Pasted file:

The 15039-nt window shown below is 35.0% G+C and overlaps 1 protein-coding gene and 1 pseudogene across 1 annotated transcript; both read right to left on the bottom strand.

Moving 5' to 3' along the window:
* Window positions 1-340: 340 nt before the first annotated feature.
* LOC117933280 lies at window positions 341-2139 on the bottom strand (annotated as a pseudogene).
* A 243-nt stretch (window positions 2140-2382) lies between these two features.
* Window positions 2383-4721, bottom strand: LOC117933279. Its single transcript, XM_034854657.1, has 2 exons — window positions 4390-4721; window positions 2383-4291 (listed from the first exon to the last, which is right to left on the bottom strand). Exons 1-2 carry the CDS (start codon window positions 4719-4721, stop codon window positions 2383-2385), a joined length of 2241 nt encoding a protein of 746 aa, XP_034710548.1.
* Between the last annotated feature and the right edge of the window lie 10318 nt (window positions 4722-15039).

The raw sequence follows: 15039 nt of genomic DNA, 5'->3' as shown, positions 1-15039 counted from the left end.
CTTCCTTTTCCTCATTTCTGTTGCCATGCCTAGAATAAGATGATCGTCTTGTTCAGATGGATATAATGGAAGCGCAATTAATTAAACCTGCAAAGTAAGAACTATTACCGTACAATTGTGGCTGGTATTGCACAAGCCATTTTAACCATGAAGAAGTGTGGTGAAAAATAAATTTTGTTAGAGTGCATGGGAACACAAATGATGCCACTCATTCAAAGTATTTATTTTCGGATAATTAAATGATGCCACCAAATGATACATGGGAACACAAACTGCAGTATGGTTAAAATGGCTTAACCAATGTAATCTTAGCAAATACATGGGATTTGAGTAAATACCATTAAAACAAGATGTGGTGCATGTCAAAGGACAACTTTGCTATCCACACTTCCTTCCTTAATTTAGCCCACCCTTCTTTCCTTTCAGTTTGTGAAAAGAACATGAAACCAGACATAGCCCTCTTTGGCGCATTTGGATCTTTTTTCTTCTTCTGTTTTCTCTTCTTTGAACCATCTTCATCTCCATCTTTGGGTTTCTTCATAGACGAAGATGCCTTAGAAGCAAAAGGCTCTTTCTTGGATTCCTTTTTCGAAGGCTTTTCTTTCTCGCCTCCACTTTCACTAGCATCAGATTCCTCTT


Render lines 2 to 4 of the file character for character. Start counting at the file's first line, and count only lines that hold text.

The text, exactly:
Moving 5' to 3' along the window:
* Window positions 1-340: 340 nt before the first annotated feature.
* LOC117933280 lies at window positions 341-2139 on the bottom strand (annotated as a pseudogene).